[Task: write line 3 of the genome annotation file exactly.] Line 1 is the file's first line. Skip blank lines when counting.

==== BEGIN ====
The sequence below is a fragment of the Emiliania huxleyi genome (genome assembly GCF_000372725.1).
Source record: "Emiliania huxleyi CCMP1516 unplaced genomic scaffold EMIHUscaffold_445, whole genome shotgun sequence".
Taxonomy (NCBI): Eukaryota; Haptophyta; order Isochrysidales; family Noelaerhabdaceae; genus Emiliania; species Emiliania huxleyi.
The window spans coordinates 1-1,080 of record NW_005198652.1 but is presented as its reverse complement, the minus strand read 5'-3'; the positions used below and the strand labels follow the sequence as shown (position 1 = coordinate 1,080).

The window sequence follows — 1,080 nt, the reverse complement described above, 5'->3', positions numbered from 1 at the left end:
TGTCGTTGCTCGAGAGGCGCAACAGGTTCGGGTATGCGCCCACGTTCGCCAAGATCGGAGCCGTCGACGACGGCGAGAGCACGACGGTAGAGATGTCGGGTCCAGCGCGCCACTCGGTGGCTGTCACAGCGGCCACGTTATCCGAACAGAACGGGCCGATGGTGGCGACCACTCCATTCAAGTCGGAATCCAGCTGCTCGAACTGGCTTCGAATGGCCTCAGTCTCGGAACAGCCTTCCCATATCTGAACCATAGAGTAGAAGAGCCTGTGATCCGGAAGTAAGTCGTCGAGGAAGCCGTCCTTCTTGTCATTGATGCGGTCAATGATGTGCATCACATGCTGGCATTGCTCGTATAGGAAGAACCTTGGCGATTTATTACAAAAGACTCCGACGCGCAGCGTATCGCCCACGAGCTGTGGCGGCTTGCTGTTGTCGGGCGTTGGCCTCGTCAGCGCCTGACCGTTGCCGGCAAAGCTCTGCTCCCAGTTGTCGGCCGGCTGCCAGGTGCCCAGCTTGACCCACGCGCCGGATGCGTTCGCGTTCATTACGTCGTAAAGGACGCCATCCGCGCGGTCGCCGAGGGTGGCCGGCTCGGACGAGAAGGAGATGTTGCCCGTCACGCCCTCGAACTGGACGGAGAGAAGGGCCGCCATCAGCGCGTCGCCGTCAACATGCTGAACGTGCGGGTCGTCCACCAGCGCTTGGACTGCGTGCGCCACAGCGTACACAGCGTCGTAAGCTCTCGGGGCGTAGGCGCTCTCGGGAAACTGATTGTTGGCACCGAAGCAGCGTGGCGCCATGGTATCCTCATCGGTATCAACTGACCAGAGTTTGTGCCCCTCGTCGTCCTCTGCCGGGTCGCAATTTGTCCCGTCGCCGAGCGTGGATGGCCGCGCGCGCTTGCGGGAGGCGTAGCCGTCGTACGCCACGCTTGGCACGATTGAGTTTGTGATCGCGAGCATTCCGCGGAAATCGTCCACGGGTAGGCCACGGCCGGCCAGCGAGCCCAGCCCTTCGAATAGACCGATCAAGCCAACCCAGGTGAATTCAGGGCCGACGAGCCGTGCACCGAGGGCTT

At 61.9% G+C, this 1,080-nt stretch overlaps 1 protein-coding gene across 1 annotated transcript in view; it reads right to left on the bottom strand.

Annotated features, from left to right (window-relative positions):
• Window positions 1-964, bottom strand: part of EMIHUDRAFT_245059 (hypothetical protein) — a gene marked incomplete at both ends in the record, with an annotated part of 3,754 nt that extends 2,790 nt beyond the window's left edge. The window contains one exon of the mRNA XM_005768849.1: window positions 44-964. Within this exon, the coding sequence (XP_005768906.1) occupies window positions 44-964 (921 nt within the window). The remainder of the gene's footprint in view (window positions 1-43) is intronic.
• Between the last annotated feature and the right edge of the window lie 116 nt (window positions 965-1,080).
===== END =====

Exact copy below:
Taxonomy (NCBI): Eukaryota; Haptophyta; order Isochrysidales; family Noelaerhabdaceae; genus Emiliania; species Emiliania huxleyi.